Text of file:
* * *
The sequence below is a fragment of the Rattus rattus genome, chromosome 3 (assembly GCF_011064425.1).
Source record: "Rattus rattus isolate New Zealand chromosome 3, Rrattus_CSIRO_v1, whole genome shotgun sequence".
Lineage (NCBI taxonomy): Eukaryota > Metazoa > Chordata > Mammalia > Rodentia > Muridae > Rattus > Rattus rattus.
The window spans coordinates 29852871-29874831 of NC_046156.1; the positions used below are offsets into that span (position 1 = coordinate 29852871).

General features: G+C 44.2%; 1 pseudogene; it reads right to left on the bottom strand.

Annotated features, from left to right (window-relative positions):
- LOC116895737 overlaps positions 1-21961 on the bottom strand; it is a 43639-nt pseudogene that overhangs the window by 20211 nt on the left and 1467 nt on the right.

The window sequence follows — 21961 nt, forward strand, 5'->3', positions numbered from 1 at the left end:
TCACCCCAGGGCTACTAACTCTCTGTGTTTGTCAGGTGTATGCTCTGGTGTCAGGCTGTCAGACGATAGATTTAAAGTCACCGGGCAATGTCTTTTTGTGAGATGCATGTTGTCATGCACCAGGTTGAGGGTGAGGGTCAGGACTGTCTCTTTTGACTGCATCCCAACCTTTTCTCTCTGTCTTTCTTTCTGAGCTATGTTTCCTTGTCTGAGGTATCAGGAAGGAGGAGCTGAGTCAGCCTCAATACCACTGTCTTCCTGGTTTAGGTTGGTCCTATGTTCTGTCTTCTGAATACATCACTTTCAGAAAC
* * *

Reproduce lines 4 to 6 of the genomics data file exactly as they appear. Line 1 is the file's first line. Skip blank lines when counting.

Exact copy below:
The window spans coordinates 29852871-29874831 of NC_046156.1; the positions used below are offsets into that span (position 1 = coordinate 29852871).

General features: G+C 44.2%; 1 pseudogene; it reads right to left on the bottom strand.

Annotated features, from left to right (window-relative positions):